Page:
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Mike Brooks, Inc. v. House

Court of Appeal of Iowa

August 21, 2013

MIKE BROOKS, INC. and GREAT WEST CASUALTY CO., Plaintiff-Appellants,
v.
JAMES DAVID HOUSE, Defendant-Appellee.

Appeal from the Iowa District Court for Polk County, Christopher L. McDonald, Judge.

Mike Brooks, Inc. and Great West Casualty Insurance Company appeal from the district court's affirmance of the Iowa Workers' Compensation Commissioner's award of permanent total disability benefits to James House.

Stephen W. Spencer and Joseph M. Barron of Peddicord, Wharton, Spencer, Hook, Barron & Wegman, L.L.P., West Des Moines, for appellants.

Martin Ozga of Neifert, Byrne & Ozga, P.C., West Des Moines, for appellee.

Considered by Vogel, P.J., and Vaitheswaran and Bower, JJ.

VOGEL, P.J.

This appeal arises from James House's petition filed with the Iowa Workers' Compensation Commissioner for benefits relating to a back injury that occurred on March 7, 2007, while he was working for Mike Brooks, Inc. Mike Brooks, Inc. and Great West Casualty Company (Brooks) appeal the district court's order affirming the agency's award of permanent total disability benefits to House. Brooks asserts on appeal that substantial evidence does not support the agency's decision House suffered an industrial disability causally related to the work injury and also that the evidence does not support a finding of permanent total disability.

Upon our review of the record, we agree the agency's decision was not supported by substantial evidence. The medical experts who made the causal connection lacked critical information, and the sequence of events of this case do not support the agency's conclusion based on our review of the totality of the circumstances. Because we find substantial evidence does not support the causation decision, we need not address the issues relating to the award of permanent total disability.

I. Factual and Procedural Background

House began to work for Brooks on July 26, 2005, driving a commercial truck. On March 7, 2007, House suffered an injury to his back after slipping on ice in the truck loading area. Orthopedic surgeon David Hatfield, M.D., prescribed rehabilitation and physical therapy. After two and one-half months, House underwent and passed a Department of Transportation (DOT) physical and returned to work, though he later testified his back "hurt all the time." On January 31, 2008, House underwent back surgery performed by Dr. Hatfield and returned to work six to eight weeks later. After just a few days of work and continuing to feel pain in his back, House heeded Dr. Hatfield's advice and ceased working. On November 13, 2008, Dr. Hatfield performed an anterior fusion, and then a posterior back fusion the following day.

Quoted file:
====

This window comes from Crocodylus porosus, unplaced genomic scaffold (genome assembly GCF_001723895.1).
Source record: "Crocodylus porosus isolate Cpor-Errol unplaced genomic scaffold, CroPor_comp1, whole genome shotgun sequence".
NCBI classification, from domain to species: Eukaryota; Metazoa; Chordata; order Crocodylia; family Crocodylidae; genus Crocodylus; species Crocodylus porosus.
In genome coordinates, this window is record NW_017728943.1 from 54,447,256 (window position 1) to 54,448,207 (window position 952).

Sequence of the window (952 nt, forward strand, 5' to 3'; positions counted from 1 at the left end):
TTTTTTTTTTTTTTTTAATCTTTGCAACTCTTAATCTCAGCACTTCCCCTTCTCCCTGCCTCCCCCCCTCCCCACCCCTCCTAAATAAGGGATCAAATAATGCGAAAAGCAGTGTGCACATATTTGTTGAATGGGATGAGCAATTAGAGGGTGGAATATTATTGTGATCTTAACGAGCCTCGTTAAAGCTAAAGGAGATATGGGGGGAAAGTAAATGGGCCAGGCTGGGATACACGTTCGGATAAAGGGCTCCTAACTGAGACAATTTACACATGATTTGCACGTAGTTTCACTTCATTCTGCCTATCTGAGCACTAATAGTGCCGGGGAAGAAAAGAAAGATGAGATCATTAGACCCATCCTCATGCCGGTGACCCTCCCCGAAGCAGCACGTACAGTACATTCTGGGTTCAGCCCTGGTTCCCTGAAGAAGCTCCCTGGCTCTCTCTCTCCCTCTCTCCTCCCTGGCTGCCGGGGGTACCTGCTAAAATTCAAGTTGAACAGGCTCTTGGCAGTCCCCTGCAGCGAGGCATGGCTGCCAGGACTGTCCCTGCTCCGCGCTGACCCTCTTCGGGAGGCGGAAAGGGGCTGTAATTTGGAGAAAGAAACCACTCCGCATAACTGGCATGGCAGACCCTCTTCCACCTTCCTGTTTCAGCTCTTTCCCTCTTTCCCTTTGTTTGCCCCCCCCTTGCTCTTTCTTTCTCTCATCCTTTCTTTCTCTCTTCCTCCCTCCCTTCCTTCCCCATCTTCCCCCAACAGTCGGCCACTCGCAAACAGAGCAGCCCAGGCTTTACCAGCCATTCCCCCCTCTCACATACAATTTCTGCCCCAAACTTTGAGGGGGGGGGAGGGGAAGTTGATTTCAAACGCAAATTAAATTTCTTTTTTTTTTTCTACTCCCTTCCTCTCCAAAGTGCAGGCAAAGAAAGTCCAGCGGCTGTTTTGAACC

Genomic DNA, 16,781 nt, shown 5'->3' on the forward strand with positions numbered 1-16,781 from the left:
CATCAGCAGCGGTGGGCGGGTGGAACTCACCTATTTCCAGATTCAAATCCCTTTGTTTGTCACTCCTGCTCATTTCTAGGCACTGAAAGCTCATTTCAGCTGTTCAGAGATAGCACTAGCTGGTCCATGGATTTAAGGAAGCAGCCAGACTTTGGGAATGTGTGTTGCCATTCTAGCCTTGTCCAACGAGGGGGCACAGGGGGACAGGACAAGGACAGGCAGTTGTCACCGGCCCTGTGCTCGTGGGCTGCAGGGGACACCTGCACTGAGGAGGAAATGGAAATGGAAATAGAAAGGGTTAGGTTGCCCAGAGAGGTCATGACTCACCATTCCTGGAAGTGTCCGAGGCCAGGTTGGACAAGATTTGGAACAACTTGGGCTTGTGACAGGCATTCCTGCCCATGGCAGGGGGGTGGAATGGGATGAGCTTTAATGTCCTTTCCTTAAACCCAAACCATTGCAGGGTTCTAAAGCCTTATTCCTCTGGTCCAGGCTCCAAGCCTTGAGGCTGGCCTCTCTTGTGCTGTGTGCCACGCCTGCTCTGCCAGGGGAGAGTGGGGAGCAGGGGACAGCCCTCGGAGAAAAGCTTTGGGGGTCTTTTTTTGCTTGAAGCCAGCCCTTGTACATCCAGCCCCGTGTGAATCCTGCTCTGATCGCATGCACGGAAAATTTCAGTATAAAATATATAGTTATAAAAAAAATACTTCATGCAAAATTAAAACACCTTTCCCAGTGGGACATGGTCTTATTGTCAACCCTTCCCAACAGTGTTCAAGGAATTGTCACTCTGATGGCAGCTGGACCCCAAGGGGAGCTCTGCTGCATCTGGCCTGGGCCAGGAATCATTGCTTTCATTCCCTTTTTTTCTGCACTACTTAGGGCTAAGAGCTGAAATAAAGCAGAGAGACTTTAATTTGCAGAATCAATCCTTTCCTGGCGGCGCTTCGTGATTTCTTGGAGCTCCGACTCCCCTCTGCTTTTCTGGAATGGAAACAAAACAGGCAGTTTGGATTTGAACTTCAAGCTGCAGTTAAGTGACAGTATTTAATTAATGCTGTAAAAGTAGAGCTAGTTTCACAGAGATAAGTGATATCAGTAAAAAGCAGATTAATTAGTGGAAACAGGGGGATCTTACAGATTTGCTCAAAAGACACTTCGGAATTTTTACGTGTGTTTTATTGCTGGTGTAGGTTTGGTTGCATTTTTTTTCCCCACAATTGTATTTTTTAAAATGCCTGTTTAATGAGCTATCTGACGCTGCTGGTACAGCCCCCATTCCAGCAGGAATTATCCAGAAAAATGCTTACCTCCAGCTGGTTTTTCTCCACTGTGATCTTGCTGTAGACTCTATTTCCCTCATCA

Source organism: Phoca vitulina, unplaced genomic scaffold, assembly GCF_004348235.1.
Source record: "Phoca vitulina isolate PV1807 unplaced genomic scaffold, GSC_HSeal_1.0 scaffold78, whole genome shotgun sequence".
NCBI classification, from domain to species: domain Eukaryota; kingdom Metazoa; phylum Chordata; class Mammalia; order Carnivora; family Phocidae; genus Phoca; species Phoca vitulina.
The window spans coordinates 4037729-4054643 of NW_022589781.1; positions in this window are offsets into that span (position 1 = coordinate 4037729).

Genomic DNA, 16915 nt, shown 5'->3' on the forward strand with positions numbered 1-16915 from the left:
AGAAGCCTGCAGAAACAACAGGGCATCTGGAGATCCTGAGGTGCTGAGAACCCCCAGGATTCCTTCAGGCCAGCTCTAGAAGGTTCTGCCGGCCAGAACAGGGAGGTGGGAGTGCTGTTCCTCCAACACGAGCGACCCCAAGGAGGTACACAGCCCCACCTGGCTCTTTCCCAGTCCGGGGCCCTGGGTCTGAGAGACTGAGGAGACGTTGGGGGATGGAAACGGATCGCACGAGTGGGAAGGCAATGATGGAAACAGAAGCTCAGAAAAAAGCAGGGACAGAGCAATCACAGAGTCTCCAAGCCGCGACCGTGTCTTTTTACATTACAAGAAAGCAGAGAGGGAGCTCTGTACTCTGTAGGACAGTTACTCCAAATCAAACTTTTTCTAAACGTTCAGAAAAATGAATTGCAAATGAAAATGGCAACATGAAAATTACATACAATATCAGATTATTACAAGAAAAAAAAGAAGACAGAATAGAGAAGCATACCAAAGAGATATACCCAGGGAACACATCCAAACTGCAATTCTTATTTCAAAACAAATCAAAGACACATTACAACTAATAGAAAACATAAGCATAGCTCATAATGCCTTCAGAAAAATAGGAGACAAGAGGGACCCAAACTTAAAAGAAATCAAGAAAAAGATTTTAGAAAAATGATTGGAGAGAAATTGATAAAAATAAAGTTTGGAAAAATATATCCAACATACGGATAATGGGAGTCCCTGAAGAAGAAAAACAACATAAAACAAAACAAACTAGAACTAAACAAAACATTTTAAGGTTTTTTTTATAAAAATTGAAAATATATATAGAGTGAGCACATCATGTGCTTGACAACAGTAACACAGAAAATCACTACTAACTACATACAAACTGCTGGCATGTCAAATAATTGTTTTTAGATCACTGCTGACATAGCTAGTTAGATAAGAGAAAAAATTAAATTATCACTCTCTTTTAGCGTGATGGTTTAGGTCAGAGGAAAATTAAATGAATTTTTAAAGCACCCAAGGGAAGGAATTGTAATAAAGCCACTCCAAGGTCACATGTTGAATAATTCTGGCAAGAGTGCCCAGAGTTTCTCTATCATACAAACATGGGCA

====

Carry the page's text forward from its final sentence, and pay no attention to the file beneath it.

House filed the workers' compensation claim relating to the March 7, 2007 injury on December 16, 2009. His claim proceeded to a hearing on December 8, 2012.[1] House testified at the hearing about an incident on January 4, 2008, where he pushed open a heavy door and had a burning sensation "like somebody stuck a red hot poker in my back."[2]

The deputy commissioner issued an arbitration decision on May 16, 2011, awarding House permanent total disability benefits at the rate of $569.64 per week. The arbitration decision found the record did not support Brooks's position the January 2008 injury was distinct from the March 7, 2007 injury. As to the conclusion House is permanently and totally disabled, the deputy noted House could no longer drive a truck, and various physical restrictions preclude him from returning to work as a millwright or welder. The deputy also observed House does not have the education, experience, or training to work in an office setting. The deputy found the disability benefits commenced on February 1, 2008, and Brooks should be given credit for its payment of temporary benefits during a few weeks after House's January 31, 2008 surgery. Brooks was directed to pay all of House's medical expenses relating to the March 2007 injury, as well as the costs of the proceedings.

Brooks appealed this decision, asserting several bases of error. First, it claimed the deputy erred in finding a causal connection between House's March 7, 2007 injury and his disability. Second, Brooks alleged the evidence does not support the deputy's finding of permanent total disability. Finally, it asserted February 1, 2008, is not the correct commencement date for the disability award, and the award should be suspended for 74.429 weeks to avoid overlapping payments with House's award from C&C Distribution.[3]

The commissioner issued a decision affirming the award "without additional comment." Brooks then filed a petition for judicial review, and the agency's decision was affirmed by the district court.

II. Standard of Review

Our review is governed by the Iowa Administrative Procedure Act, as set forth in Iowa Code chapter 17A. See Iowa Code § 17A.19 (2011). We apply the standards of this section to the commissioner's decision and then decide whether the district court correctly applied the law in exercising its function of judicial review. Lakeside Casino v. Blue, 743 N.W.2d 169, 172–73 (Iowa 2007). To ...


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